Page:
The Bonus System

A practice that has infiltrated the western business world like a pestilence in a shanty town is the annual bonus system. The idea of this practice is that managers give workers targets, and calculate annual bonuses which usually depend on people’s performance ratings, job position, salary, overtime, age, shoe size, and a host of other variables. The common rationale behind the bonus system is to incentivize performance. But actually, it stinks.

Decades of research has confirmed, again and again, that bonus systems rarely have a positive effect on people’s performance when they are involved in creative knowledge work [Pink, Drive] [Kohn, Punished By Rewards]. On the contrary, the effect is just as likely to be negative [Fleming, “The Bonus Myth”] [Spolsky, “Incentive Pay Considered Harmful”]. There is so much wrong with traditional incentive programs, it is impossible to list all their problems. But I feel incentivized to give you the most important ones here:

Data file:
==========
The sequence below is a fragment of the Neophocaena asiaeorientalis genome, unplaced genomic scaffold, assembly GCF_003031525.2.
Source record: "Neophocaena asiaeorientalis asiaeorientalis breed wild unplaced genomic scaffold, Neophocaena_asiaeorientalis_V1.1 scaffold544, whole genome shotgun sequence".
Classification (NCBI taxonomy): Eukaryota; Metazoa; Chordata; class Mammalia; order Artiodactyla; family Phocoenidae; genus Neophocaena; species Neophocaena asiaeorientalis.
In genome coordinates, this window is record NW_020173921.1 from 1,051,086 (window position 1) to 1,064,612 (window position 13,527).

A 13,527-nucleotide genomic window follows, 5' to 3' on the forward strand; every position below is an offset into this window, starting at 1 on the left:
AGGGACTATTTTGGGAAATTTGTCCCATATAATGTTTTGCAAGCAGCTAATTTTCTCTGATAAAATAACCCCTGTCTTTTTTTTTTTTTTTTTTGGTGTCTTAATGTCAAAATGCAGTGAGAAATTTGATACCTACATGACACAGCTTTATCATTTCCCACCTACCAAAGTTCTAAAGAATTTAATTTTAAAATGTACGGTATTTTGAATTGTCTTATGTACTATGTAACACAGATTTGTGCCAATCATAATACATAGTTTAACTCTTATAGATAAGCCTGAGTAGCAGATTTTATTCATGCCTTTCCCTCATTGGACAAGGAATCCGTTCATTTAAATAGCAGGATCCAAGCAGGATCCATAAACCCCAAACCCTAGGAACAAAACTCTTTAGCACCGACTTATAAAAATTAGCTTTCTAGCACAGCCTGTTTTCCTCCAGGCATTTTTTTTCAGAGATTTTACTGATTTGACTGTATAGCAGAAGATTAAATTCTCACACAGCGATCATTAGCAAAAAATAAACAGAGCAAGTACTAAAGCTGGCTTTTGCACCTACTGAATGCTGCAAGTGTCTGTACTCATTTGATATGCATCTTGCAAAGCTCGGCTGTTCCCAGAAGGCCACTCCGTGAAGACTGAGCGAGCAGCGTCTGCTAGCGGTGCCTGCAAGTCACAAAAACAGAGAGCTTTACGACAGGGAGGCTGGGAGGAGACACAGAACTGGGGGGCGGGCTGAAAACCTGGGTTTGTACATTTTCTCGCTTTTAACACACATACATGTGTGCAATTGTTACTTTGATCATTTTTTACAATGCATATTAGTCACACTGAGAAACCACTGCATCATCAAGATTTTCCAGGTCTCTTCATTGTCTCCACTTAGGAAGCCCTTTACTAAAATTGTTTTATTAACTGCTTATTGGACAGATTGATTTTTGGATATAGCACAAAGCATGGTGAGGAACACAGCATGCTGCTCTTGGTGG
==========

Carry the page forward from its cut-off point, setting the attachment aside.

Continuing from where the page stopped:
1. People get addicted to regular rewards, and if they don’t get their anticipated reward, they will feel disappointed or punished. This ultimately destroys motivation and thus performance. [Kohn] [Pink]
  2. Individual rewards disrupt collaboration, which is crucial in creative knowledge work. It stimulates competition and cheating, which destroys relationships between workers, and also between workers and their managers. [Kohn] [Fleming] [Pink]
  3. Traditional bonus systems rely on objective measures, but reality is far too complex to capture in numbers. The metrics ignore the soft side of great performance, including teamwork and collaboration. [Kohn] [Spolsky].
  4. Research shows that rewards distract people from complex work, disrupt creative thinking, and increase people’s stress levels. This causes them to play safe and prefer easy tasks, while innovation requires the opposite: taking risks and doing complex tasks. [Kohn] [Fleming] [Pink].
  5. The research also shows that bonuses undermine intrinsic motivation and altruism. As soon as rewards are handed out people start to think, “They pay me extra for this work thus it cannot be fun, interesting, or good.” [Kohn] [Fleming] [Pink]